Alums Explore Teaching’s Rewards and Challenges at First Education Department Reunion
The rise of mental health issues in U.S. schools and political opposition to teaching the country’s true history are presenting unique challenges to America’s educators. But in typical Vassar fashion, 40 alums with a combined 689 years of experience working in the field of education gathered on campus recently to tackle these problems head-on.
The occasion was Vassar’s first Education Alumni Reunion, hosted on June 24 and 25 by the Department of Education and funded by the Dan Mindich ’87 Fund for Teacher Development and Education Outreach. Teachers and other educators from Vassar classes from 1980 to 2022 attended the two-day event, traveling from as far as England and California.
Christopher Bjork, Professor of Education on the Dexter M. Ferry Jr. Chair and Coordinator of Teacher Education, said he and others at the College had been thinking about hosting such an event for several years, but the COVID-19 pandemic had interrupted these plans. “We wondered how many teachers would be willing to come to an event as they were wrapping up their own school years,” Bjork said, “but we decided that if we could get 15 alums to come, we’d hold the event—and then 40 of them showed up. I’m blown away by the commitment these alums have to creating support systems for their students and for our students here at the College.”
Two themes emerged early in the conference. During the first panel discussion, titled “Critical Challenges in Education Today,” several alums said the twin stressors of social media and the COVID-19 pandemic had contributed to a rise in mental health issues in their classrooms. “My school in Newark is trying to address this issue with mental health professionals,” said Lilly Wolsk ’22, “but a lot of us are called upon to do this kind of work in our classrooms. We have to take on the roles of parents, psychologists, and ministers sometimes.”
Cecil Carey ’17, a high school history and ethnic studies teacher in Boston, said his students’ reliance on social media to seek human connection often has a negative effect. “Their social media information follows them wherever they go, so they can never get a fresh start,” Carey said. “The mental health crisis is a big part of all teachers’ lives because the ways communities were bult before social media and the pandemic don’t exist anymore.”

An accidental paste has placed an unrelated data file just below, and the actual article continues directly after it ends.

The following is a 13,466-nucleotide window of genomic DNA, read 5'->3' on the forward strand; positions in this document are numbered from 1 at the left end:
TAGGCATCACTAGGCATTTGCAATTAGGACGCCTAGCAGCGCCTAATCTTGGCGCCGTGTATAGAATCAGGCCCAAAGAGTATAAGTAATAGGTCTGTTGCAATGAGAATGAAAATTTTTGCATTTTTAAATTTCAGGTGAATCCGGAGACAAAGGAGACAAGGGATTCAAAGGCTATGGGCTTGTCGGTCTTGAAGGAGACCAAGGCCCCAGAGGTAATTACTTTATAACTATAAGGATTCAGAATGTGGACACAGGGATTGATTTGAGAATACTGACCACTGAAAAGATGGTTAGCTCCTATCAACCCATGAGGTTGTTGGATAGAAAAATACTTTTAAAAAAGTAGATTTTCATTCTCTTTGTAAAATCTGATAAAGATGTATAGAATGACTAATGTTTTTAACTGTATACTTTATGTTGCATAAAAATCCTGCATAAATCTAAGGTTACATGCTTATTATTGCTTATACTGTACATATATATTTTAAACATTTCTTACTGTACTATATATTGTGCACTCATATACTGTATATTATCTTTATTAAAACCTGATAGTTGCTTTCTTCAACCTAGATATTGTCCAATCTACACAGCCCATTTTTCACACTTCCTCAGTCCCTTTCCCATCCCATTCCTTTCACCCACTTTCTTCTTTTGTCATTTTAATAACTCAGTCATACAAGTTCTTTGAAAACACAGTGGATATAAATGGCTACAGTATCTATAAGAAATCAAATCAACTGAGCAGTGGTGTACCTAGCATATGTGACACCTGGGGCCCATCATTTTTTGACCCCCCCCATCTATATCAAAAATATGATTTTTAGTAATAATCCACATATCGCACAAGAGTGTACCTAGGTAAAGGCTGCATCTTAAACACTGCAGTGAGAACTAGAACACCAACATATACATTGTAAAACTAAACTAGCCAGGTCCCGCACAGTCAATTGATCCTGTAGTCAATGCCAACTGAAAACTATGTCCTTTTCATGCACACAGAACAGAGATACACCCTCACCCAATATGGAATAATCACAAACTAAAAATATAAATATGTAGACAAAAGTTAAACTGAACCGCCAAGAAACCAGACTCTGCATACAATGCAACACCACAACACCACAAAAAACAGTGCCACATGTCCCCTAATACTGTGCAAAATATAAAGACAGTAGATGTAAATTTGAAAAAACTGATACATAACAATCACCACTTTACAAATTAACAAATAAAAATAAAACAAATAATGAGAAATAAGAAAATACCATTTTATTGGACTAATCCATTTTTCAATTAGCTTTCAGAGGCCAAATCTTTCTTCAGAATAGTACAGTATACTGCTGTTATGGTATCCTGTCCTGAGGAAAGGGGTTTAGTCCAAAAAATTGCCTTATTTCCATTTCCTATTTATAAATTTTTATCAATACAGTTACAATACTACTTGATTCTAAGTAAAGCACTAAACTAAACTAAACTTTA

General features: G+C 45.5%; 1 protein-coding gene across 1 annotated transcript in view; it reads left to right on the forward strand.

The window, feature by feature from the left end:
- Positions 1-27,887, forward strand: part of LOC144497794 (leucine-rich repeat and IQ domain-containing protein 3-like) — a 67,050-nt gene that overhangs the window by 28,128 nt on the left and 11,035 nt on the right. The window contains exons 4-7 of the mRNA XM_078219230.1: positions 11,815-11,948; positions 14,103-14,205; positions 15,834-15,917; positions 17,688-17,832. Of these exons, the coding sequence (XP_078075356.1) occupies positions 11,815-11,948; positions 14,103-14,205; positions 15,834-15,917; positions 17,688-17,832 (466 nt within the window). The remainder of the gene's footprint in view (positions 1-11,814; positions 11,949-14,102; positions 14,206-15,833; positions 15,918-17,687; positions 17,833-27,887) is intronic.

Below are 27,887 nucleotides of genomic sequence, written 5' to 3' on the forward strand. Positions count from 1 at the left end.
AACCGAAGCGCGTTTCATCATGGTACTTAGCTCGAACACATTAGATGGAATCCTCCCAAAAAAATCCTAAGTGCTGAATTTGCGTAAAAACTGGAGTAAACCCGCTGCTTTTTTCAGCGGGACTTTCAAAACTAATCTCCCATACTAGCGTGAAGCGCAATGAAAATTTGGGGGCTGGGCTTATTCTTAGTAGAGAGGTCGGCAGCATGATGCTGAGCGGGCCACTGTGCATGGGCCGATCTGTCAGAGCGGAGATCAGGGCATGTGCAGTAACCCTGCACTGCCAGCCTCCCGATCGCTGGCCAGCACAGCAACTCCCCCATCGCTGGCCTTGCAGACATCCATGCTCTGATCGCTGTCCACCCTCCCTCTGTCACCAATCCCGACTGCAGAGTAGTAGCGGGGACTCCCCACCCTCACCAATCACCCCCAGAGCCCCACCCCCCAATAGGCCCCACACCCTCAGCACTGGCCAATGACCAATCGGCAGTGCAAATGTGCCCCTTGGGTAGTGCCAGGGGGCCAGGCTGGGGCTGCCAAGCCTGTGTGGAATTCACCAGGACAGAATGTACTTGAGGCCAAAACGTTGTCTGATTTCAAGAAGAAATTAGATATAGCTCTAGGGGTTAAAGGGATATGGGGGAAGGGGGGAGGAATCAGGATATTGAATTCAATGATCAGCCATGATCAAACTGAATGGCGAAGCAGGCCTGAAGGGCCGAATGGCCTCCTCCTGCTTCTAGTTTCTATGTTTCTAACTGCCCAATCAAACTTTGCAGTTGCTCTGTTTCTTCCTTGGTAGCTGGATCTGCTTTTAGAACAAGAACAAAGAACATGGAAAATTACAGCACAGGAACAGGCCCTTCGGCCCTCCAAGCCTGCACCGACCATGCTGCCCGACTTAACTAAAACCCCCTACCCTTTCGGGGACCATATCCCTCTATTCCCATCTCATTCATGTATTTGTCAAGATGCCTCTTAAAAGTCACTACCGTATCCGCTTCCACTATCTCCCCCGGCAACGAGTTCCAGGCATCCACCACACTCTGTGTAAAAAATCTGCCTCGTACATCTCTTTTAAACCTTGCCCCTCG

Censorship issues are also complicating his work, Carey said, noting that the political climate that has led to the banning of books and a resistance to the teaching of critical race theory is not limited to Southern states. “It’s happening in Maine and New Hampshire—everywhere,” he said. “To teach the history of America, you have to talk about slavery, but some districts don’t.”
Carey said he was fortunate to be teaching in a school district that is “dedicated to being proactive on these issues, but we still have to advocate for more funding for the teaching of ethnic studies.”
These challenges aside, many alums shared heartwarming stories about how and why the profession rewards them—often in unexpected ways. “You don’t go into this job for a pat on the back, or for the money,” said Assistant Professor of Education Jaime Del Razo, a former high school mathematics teacher. “But when a student comes back to your classroom years after he graduates and tells you what an impact you made in his life, that’s everything.”
Melanie Muskin ’10, who taught in public schools in Brooklyn and the South Bronx for 11 years, said she had witnessed teacher burnout firsthand. “So many were leaving because of the lack of support and resources they were receiving that in a very few years, I was a ‘veteran’ teacher,” Muskin said. “The political climate is forcing many to quit at a time when we critically need good teachers.”
When she realized that one of her passions was mentoring young teachers, Muskin said she decided to leave the public schools and earn a PhD in education at Northwestern University so she could become a college education professor. While she completes her post-graduate requirements, she will teach a course at Vassar in the fall. “Soon I’ll be teaching future teachers, and I want to imbue the profession with the dignity it deserves,” she said.
The two-day event concluded with a brainstorming session on how the momentum generated at the conference could continue. Topics included professional development, political action, new curricula, teacher mentorship, and information on careers outside the classroom. “We created some working groups in these areas so these alums—as well as many others who didn’t attend the conference—could share ideas on how to support students and teachers as well as our students in education classes at Vassar,” Bjork said. “The energy at this conference was amazing.”
About the Dan Mindich ’87 Fund
The fund was created by the family of Dan Mindich ’87, who earned his master’s and doctorate degrees from Stanford University and then taught English and history at the Punahou School, a K-12 school in Honolulu, HI. He died in 2014 while swimming in an open water race in the Pacific Ocean near his home. The foundation provides support for teachers and education students at Vassar and Smith Colleges.